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QUESTION 4: What is offered in your stewardship after participants graduate from your program? Are there other support structures offered to your users (e.g. an online platform? an app?)?

At this point the group still needs a lot of coaching to chair the monthly meeting and guide the participants in sharing their progress, barriers and getting input from their peers on how to overcome barriers and make a new work plan for the coming 4 weeks.

However, we intend that once we have coached three come back days that we can start to hand-over the monthly procedure to the group. In the last come back we selected Collins Oraka to lead and self-manage the group of the first participants. We collect the participants into one group that will create responsibility and social pressure to check on the rest of the members long after they go out of contact with the business developers.

The program encourages self-sustainability in the group so that coaching, mentorship and finances are managed and shared amongst participants themselves. The monthly progress and check-in sessions are at first 100 % facilitated by a VR trainer, but gradually support is pulled out over a 6 months period; from 100% facilitation by VR to 0% facilitation by VR and 100% group managed.

Once, in future, we have multiple self-sustainable groups, in multiple 2nd and 3rd tier cities, we can then organize “master classes” that is offered to the interested members of all the groups in town or region. When there is enough demand from groups for a master class on “retail marketing”, then we can source a “retail marketing guru” to give that lecture and/or coaching service. A financial contribution of participants allows to cover the costs of the lecture, while we also believe that we can find professionals who are willing to provide such master classes for free.

Last but not least is access to finance. During the bootcamp we experienced that a lot of the micro-entrepreneurs don’t have collateral to access small loans. Hence, we like to introduce the concept of Chama / table banking to the groups we are training. As a group, they can save money and loan one entrepreneur at the time money. The entrepreneur then repays the loan, including some interest. Then the next group member can take a loan and invest in the micro-business. So, the next level of ‘group formalisation’ would be table banking.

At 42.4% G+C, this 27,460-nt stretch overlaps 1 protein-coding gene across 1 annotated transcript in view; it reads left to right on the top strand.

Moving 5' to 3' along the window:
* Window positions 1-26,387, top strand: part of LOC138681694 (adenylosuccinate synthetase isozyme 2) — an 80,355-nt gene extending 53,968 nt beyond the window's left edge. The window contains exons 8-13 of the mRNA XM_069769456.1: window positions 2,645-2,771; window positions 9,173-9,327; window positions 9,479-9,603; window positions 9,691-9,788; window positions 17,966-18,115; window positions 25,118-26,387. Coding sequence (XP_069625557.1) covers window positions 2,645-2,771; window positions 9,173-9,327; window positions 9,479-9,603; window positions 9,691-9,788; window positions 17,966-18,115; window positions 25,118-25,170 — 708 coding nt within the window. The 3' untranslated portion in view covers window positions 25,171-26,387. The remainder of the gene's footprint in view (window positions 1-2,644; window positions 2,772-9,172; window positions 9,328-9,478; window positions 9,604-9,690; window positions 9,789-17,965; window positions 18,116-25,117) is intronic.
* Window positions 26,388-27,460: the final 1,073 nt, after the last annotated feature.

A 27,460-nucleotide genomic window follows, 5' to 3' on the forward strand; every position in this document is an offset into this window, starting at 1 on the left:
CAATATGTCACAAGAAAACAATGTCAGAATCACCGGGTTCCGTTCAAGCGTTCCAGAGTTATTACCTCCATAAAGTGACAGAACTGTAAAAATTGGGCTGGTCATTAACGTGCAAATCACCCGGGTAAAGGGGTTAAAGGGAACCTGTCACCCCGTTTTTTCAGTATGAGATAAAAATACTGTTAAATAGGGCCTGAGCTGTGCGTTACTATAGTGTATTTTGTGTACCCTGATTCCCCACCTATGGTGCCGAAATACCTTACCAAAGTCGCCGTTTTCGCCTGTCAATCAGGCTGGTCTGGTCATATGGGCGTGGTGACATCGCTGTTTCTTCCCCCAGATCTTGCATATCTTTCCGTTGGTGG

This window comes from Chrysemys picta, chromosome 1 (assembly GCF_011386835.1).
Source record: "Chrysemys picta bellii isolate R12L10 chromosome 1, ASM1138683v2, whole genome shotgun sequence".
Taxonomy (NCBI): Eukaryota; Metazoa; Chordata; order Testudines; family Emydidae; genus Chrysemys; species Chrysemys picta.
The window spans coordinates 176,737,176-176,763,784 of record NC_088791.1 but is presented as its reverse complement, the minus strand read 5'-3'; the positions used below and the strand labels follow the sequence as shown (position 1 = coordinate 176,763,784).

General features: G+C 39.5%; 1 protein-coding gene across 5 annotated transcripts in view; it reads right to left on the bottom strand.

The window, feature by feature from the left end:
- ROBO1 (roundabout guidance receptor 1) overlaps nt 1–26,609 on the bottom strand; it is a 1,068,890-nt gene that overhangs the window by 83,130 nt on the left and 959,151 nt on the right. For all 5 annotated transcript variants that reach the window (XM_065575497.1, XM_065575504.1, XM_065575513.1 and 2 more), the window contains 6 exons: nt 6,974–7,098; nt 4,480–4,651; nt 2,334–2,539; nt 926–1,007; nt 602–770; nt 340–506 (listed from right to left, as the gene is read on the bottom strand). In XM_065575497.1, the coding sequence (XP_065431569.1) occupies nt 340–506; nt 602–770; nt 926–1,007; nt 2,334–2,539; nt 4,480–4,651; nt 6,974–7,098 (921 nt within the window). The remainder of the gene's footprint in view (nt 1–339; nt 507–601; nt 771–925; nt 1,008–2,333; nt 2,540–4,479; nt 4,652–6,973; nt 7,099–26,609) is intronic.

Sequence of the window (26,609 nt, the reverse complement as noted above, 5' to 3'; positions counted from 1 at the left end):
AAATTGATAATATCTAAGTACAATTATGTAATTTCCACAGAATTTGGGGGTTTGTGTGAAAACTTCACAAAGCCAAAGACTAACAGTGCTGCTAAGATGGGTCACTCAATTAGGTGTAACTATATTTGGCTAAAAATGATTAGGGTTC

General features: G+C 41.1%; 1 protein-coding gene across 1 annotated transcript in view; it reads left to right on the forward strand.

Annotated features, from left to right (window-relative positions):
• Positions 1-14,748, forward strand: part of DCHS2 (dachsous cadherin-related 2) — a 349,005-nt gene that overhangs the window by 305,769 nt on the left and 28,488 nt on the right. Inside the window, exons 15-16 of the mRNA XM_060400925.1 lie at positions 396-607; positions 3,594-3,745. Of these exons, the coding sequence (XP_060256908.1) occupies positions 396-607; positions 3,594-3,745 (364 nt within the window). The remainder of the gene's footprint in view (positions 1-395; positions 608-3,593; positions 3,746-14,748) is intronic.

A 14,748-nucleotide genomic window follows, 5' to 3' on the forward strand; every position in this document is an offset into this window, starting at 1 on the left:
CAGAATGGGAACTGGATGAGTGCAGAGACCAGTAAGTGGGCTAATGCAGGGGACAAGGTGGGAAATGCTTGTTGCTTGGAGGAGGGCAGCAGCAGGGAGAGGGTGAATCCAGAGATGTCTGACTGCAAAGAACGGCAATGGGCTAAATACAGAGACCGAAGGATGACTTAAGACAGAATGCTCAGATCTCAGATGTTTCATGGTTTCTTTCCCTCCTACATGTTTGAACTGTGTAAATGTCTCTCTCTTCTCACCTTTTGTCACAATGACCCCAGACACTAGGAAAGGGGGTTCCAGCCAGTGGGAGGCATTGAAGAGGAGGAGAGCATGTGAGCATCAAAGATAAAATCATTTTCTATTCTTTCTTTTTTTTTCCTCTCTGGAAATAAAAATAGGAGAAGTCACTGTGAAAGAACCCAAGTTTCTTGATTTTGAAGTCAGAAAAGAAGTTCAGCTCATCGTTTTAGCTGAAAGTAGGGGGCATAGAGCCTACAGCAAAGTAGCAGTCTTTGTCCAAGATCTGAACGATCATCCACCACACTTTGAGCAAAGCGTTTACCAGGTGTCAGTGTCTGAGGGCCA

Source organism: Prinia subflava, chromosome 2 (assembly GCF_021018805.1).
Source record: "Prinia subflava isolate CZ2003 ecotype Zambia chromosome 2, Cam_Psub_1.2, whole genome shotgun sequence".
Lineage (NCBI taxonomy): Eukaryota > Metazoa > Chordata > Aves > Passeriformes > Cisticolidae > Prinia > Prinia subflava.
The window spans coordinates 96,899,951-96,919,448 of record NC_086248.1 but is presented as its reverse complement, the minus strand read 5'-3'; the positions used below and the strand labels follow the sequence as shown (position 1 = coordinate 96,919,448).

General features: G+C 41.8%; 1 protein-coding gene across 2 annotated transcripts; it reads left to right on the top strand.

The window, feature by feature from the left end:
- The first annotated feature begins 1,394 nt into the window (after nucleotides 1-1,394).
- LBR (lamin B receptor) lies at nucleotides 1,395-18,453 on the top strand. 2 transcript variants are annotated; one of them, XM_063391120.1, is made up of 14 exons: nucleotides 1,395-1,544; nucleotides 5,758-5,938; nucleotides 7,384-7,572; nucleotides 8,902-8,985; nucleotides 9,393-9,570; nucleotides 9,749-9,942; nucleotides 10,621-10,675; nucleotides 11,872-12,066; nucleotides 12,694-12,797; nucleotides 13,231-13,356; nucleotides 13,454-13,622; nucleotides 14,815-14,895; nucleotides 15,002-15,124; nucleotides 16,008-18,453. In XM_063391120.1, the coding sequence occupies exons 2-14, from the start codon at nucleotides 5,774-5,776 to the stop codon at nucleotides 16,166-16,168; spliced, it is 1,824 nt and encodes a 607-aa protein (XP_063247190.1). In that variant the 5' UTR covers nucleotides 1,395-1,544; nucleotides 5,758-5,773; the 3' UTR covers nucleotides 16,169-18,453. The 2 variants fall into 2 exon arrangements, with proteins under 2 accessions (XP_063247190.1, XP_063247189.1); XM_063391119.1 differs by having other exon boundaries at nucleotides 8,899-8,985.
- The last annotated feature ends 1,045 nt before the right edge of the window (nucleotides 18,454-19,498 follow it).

We have been very lean regarding online support structures till date. We use online tools that are already available and free of charge, for ourselves as well as for the entrepreneurs. Since we personally know all the entrepreneurs we have trained and coached so far, we communicate easily through a Whatsapp group and direct calling.

The Whatsapp group is used for being socially connected, for announcing opportunities for funding or to pitch their businesses at public and own events of VR, and to share individual opportunities or raise questions for others. Secondly, we have a very open culture at the training venue in Kakamega. A lot of the alumni just pop in to say hello to stay connected. Thirdly, we use dropbox as a support tool to offer trainees and trainers. It allows us to centrally upload new content in the dropbox folders as well as receiving the home work assignments when dropbox synchronises, even when there are power & internet cuts. Using offline syncing, the trainer is not at risk when there is a power failure during class.

So till date, there has been no concrete reason to develop a cloud service or app for an online support system. But this has changed recently: the most important reason to shift to an e-learning environment is that youth are starting to request the possibility to access the training content on their mobile. And secondly, we are planning to start a 2nd structural training center in Nakuru soon (when new funding is successfully raised).

Once we have two centers and also a growing number of alumni, we will experience the technical boundaries of dropbox. We need to professionalize our back office system by customizing an e-learning platform for our trainees and alumni. This is the moment to then design the desired functionalities of an online support platform; not only to disseminate training content, but also to track progress by conducting same intermediary online tests.

Besides an internal platform, it can also be an external platform where we can online showcase the start-ups and growing micro-businesses, we have coached and incubated. This will act as a marketing support service to the entrepreneurs towards potential customers as well as financiers. We believe that commercial incentives like these will drive the entrepreneurs to update their business status frequently, allowing us to be very efficient in impact monitoring. Cost and time efficient Impact monitoring is key for donors and later on also impact investors that finance further scale up of Vijana Reloaded.

QUESTION 3: How do you measure success and learnings from your participants' 4-week implementation plans?